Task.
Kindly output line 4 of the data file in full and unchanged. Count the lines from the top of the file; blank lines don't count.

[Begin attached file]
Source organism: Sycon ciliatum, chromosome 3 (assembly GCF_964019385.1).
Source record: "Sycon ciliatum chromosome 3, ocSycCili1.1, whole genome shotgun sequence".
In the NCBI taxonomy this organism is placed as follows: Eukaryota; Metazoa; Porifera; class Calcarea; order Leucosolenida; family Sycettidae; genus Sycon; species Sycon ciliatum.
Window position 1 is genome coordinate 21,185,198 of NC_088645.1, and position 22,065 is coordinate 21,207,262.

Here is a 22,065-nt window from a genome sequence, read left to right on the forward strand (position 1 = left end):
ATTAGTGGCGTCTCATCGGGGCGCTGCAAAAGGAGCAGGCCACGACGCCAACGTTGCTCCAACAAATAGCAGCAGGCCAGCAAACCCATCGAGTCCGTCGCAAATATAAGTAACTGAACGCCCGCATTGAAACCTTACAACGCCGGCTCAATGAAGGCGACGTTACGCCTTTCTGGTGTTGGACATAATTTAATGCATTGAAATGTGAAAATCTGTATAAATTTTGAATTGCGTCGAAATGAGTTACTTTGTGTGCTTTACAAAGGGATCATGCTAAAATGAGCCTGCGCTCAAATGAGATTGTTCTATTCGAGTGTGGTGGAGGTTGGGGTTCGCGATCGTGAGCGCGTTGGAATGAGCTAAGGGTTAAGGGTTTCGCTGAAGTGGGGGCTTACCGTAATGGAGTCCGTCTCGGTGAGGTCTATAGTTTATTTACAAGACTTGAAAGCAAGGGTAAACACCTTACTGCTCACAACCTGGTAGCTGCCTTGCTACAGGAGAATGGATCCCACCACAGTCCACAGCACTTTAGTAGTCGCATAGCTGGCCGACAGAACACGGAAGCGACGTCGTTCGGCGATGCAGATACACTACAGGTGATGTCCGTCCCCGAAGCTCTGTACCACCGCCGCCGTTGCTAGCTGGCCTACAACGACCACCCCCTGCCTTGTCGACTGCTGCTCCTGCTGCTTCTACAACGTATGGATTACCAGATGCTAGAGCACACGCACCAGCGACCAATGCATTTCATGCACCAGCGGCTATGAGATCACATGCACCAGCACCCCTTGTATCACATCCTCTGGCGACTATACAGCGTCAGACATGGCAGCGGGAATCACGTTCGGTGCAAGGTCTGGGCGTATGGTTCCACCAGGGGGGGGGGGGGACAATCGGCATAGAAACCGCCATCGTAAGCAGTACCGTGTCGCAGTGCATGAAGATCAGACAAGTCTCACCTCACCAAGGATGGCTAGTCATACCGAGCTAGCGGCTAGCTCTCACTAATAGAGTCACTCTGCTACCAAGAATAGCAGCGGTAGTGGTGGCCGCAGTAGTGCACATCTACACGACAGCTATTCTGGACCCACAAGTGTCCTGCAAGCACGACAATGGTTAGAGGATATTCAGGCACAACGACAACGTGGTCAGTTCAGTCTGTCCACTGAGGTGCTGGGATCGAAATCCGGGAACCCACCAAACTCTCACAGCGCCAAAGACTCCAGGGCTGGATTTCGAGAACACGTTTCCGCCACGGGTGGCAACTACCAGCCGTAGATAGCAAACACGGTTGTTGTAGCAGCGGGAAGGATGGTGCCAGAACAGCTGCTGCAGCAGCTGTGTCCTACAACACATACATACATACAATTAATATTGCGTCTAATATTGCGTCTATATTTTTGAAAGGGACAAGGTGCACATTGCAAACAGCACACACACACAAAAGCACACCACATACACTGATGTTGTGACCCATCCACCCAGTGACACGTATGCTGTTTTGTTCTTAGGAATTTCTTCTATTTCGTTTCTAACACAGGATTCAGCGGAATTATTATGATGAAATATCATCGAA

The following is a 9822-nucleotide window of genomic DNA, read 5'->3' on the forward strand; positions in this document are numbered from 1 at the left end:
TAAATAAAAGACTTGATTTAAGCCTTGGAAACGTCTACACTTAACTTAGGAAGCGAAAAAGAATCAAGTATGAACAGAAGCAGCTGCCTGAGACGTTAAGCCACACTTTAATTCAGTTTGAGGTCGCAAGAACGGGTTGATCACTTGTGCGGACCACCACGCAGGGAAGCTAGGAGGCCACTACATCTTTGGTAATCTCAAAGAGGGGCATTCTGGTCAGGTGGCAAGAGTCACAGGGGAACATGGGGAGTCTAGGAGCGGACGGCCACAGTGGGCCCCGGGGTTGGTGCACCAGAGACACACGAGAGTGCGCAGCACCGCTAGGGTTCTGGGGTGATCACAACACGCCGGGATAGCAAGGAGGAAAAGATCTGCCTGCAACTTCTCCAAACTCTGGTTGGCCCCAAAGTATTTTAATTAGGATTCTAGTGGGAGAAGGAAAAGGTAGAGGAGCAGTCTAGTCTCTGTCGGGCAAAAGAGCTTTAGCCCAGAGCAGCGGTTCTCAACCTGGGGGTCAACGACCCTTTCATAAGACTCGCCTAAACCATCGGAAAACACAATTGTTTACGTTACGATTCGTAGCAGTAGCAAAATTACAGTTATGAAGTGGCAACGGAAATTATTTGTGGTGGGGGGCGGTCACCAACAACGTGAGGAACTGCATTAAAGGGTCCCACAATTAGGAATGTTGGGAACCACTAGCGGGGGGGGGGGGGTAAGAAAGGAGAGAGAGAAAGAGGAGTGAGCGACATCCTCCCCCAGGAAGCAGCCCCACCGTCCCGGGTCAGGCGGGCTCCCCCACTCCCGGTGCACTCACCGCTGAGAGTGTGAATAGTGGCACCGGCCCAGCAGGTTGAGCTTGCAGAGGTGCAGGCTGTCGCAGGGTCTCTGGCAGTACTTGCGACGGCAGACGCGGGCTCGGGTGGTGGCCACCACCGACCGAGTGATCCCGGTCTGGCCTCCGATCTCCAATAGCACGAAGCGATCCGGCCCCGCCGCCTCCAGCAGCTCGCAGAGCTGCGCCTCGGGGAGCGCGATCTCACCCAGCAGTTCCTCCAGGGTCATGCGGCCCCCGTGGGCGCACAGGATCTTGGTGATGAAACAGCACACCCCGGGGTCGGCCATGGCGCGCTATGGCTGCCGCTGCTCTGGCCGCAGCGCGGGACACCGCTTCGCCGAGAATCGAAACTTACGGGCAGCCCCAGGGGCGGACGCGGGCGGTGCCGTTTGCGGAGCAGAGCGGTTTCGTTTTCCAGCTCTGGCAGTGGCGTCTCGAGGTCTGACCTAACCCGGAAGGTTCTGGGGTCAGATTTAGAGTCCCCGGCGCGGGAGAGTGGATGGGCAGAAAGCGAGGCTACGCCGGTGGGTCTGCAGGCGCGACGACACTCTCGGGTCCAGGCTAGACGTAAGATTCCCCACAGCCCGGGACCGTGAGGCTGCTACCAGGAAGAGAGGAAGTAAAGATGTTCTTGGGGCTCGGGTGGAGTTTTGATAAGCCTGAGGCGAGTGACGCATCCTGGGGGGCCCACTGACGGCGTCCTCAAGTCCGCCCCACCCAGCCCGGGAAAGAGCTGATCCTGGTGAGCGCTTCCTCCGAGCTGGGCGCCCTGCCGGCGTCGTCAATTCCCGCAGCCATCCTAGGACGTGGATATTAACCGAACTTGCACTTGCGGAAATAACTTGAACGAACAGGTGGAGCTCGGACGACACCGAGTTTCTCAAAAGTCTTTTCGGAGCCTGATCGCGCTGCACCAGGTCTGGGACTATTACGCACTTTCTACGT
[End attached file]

Window position 1 is genome coordinate 21,185,198 of NC_088645.1, and position 22,065 is coordinate 21,207,262.